The Dalai Lama
WASHINGTON: US President George W. Bush will risk angering China by attending a ceremony next week to award a Congress medal to the exiled Tibetan leader, the Dalai Lama, at the bastion of American democracy.
Barely a month after China strongly protested German Chancellor Angela Merkel's meeting with the Dalai Lama, the White House said Wednesday that Bush and his wife will participate in the landmark event for the 72-year-old Buddhist spiritual leader at the Capitol building next Wednesday.
"The president and Mrs Laura Bush will attend the ceremony," national security council spokesman Gordon Johndroe told AFP.
House Speaker Nancy Pelosi will present the Congressional Gold Medal, the highest civilian honor the legislature can bestow, to the Dalai Lama.
"He has used his position to promote wisdom, compassion, and non-violence as a solution -- not only in Tibet -- but to other world conflicts," said Pelosi, a sharp critic of China's human rights record.
"The United States must continue to be committed to meeting the challenge that Tibet makes to the conscience of the world," she said.
George W. Bush (L) and Nancy Pelosi
A bill to award the medal won the support of more than two thirds of members of both the Senate and House of Representatives last year before it was signed into law by Bush.
The medal has also been given to such diverse individuals as Sir Winston Churchill, Pope John Paul II, Mother Teresa and former South African president Nelson Mandela.
This will be the first time that a sitting US president will appear with the Dalai Lama in a public event, a move that could anger China, diplomats said.
China reacted angrily when the US Congress announced the award last year.
The award "has sent very serious, wrong signals to the Tibetan independence forces, seriously interfered into China's internal affairs and damaged China-US relations," Beijing said then.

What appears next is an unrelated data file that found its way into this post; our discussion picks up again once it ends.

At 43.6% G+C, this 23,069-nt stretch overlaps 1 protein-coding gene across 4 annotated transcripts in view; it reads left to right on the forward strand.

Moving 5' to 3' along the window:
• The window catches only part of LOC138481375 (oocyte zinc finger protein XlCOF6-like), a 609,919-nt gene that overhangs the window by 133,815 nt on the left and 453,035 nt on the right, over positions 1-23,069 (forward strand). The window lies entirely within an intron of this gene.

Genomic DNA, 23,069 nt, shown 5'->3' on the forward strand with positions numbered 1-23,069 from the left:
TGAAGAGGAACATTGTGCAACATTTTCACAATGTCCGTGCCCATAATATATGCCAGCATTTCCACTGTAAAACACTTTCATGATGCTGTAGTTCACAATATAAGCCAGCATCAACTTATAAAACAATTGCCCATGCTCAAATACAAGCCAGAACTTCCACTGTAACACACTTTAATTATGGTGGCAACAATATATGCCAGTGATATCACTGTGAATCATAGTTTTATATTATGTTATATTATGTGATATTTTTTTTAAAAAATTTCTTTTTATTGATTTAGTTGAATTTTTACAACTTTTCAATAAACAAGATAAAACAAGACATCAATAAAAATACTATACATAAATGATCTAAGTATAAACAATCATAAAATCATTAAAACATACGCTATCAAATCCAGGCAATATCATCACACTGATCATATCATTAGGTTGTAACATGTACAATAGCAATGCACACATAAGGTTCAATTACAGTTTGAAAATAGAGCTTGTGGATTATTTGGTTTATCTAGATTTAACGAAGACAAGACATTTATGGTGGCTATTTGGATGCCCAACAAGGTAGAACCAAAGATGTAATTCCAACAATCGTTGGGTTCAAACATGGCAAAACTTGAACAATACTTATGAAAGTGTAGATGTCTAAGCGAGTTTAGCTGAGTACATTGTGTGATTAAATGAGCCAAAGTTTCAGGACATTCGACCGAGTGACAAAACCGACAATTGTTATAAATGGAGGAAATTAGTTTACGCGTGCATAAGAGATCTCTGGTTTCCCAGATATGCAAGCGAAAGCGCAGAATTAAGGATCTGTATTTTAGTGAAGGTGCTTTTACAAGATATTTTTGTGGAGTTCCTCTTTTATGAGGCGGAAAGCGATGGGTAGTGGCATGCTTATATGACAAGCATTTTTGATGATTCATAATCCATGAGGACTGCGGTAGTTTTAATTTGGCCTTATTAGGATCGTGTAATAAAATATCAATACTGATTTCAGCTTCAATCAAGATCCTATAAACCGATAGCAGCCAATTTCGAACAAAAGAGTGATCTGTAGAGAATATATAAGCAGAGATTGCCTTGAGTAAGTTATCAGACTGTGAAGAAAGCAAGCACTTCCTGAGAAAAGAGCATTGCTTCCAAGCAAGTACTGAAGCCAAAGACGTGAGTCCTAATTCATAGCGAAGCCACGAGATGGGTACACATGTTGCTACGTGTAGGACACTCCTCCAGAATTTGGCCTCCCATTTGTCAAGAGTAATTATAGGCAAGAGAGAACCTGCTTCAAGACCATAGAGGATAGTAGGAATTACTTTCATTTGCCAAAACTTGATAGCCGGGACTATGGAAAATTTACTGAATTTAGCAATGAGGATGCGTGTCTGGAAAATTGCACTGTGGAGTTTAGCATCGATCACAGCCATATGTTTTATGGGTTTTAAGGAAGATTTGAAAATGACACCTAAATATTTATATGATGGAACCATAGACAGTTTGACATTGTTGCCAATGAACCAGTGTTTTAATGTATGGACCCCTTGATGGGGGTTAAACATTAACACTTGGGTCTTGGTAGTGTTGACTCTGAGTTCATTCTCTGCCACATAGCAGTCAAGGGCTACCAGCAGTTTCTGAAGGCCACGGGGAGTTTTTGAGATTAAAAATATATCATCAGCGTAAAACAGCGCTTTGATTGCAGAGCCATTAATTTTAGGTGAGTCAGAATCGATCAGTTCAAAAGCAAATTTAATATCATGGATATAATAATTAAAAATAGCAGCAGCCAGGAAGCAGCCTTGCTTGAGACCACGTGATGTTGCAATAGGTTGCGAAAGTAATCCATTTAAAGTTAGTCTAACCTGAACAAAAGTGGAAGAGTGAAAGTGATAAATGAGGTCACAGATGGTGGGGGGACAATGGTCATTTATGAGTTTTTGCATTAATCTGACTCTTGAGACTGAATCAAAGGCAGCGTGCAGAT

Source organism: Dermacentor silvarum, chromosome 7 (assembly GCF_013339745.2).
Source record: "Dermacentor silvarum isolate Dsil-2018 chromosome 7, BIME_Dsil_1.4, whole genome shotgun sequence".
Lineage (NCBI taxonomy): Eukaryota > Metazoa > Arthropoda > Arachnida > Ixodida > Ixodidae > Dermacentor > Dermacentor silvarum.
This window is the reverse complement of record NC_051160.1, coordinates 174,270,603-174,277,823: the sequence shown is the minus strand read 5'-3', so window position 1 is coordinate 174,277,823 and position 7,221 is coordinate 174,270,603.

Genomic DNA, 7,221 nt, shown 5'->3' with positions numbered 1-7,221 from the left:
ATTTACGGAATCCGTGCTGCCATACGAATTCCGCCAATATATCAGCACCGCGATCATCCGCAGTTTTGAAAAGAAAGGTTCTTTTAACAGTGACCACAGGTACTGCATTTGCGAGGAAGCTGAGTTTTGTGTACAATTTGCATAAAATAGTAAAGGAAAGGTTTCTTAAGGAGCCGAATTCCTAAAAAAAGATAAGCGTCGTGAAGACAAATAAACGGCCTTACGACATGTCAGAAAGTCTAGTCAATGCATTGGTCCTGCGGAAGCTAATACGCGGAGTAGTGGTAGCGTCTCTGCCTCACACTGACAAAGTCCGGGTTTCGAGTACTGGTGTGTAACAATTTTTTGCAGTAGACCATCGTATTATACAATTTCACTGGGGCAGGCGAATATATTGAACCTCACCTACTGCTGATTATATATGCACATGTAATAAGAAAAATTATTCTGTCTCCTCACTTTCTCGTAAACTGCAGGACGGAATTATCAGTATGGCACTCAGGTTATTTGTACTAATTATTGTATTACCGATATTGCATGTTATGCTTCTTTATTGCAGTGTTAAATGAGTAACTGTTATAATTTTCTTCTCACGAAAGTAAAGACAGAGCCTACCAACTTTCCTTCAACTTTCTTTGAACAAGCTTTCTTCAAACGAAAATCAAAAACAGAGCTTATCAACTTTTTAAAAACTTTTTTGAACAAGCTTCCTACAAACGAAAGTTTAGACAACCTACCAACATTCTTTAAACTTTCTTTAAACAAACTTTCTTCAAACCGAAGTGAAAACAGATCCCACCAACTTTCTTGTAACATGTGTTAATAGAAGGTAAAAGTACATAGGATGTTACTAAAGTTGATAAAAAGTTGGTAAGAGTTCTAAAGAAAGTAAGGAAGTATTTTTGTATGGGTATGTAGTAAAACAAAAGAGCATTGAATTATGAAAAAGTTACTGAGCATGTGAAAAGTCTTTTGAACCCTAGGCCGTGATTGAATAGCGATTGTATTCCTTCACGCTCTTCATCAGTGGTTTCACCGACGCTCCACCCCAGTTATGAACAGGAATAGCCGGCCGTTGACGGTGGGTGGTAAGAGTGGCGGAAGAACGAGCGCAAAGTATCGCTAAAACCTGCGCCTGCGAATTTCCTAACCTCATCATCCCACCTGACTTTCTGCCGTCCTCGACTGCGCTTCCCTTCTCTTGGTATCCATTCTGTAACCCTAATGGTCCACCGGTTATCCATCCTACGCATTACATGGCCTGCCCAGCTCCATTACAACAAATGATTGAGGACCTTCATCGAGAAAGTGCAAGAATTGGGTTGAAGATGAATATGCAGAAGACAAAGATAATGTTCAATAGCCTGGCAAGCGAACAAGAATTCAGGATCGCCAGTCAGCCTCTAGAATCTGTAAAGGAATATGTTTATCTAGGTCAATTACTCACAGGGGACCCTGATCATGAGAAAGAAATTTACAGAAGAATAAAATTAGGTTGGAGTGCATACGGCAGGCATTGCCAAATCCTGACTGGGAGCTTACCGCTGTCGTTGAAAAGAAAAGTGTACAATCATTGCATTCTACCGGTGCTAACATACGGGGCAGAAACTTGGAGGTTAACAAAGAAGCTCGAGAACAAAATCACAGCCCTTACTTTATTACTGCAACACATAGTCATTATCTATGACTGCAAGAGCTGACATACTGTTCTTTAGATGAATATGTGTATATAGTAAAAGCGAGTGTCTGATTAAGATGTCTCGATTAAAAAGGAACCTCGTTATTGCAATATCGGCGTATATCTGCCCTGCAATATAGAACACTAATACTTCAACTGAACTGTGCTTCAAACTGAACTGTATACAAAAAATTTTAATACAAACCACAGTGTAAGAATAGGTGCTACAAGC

The ceremony in Washington comes just after Merkel's September 23 meeting with the Dalai Lama. Beijing warned Germany after the talks that bilateral ties had been damaged.
Aside from Merkel, the Dalai Lama also met Austrian Chancellor Alfred Gusenbauer last month and was received by Australian Prime Minister John Howard in June. He is scheduled to meet Canadian Prime Minister Stephen Harper this month.
"We are seeing a trend in which world leaders are becoming more aware that it is in their interest to meet the Dalai Lama despite China's objections because he is after all one of the world's leaders," said Kate Saunders, spokeswoman for the International Campaign for Tibet.
"As he is increasingly received by world leaders, China is stepping up its anti-Dalai Lama campaign in Tibet," she said.
Following the ceremony, the Congress, in a rare move, has agreed to allow the Dalai Lama to address a large crowd of well wishers on the West Lawn of the Capitol.
Bush, known for his religious convictions, has been frank with China on human rights, particularly religious freedom, and strongly supports the idea of a dialogue between the Dalai Lama and Beijing.
He had met the Dalai Lama several times at the White House residence rather than the offices, apparently to avoid the full wrath of China.
China has ruled Tibet since sending troops in to "liberate" the Himalayan region in 1950.
The Dalai Lama fled to India following a failed uprising in 1959 after Beijing crushed the revolt in Lhasa.
The Tibetan leader lives in the northern hill town of Dharamsala, which is also the seat of his government in exile.
Beijing considers the Dalai Lama a political exile bent on establishing an independent Tibet, an accusation the 1989 Nobel Peace price winner has repeatedly denied.
He instead says he only wants greater autonomy and respect for Tibetan culture and religion.